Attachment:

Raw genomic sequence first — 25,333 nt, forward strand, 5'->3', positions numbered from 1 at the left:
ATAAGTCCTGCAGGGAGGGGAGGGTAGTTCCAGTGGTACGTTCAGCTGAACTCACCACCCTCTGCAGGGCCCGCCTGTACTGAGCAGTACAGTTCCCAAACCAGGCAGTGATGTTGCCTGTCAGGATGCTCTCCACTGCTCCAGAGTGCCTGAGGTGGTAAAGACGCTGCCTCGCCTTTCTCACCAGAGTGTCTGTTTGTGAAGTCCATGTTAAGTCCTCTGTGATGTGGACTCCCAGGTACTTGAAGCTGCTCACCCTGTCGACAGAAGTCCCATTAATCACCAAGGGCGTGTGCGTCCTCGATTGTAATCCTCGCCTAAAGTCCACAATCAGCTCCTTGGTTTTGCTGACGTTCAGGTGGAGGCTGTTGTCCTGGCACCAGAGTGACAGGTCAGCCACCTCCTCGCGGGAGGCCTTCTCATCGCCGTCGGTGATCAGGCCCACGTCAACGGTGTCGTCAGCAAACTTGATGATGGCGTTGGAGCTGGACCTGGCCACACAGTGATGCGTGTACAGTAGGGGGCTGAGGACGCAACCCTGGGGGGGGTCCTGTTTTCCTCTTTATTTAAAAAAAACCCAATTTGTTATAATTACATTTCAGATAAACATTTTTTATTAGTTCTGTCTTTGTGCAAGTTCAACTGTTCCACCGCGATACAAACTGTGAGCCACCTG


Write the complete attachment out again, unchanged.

Raw genomic sequence first — 25,333 nt, forward strand, 5'->3', positions numbered from 1 at the left:
ATAAGTCCTGCAGGGAGGGGAGGGTAGTTCCAGTGGTACGTTCAGCTGAACTCACCACCCTCTGCAGGGCCCGCCTGTACTGAGCAGTACAGTTCCCAAACCAGGCAGTGATGTTGCCTGTCAGGATGCTCTCCACTGCTCCAGAGTGCCTGAGGTGGTAAAGACGCTGCCTCGCCTTTCTCACCAGAGTGTCTGTTTGTGAAGTCCATGTTAAGTCCTCTGTGATGTGGACTCCCAGGTACTTGAAGCTGCTCACCCTGTCGACAGAAGTCCCATTAATCACCAAGGGCGTGTGCGTCCTCGATTGTAATCCTCGCCTAAAGTCCACAATCAGCTCCTTGGTTTTGCTGACGTTCAGGTGGAGGCTGTTGTCCTGGCACCAGAGTGACAGGTCAGCCACCTCCTCGCGGGAGGCCTTCTCATCGCCGTCGGTGATCAGGCCCACGTCAACGGTGTCGTCAGCAAACTTGATGATGGCGTTGGAGCTGGACCTGGCCACACAGTGATGCGTGTACAGTAGGGGGCTGAGGACGCAACCCTGGGGGGGGTCCTGTTTTCCTCTTTATTTAAAAAAAACCCAATTTGTTATAATTACATTTCAGATAAACATTTTTTATTAGTTCTGTCTTTGTGCAAGTTCAACTGTTCCACCGCGATACAAACTGTGAGCCACCTG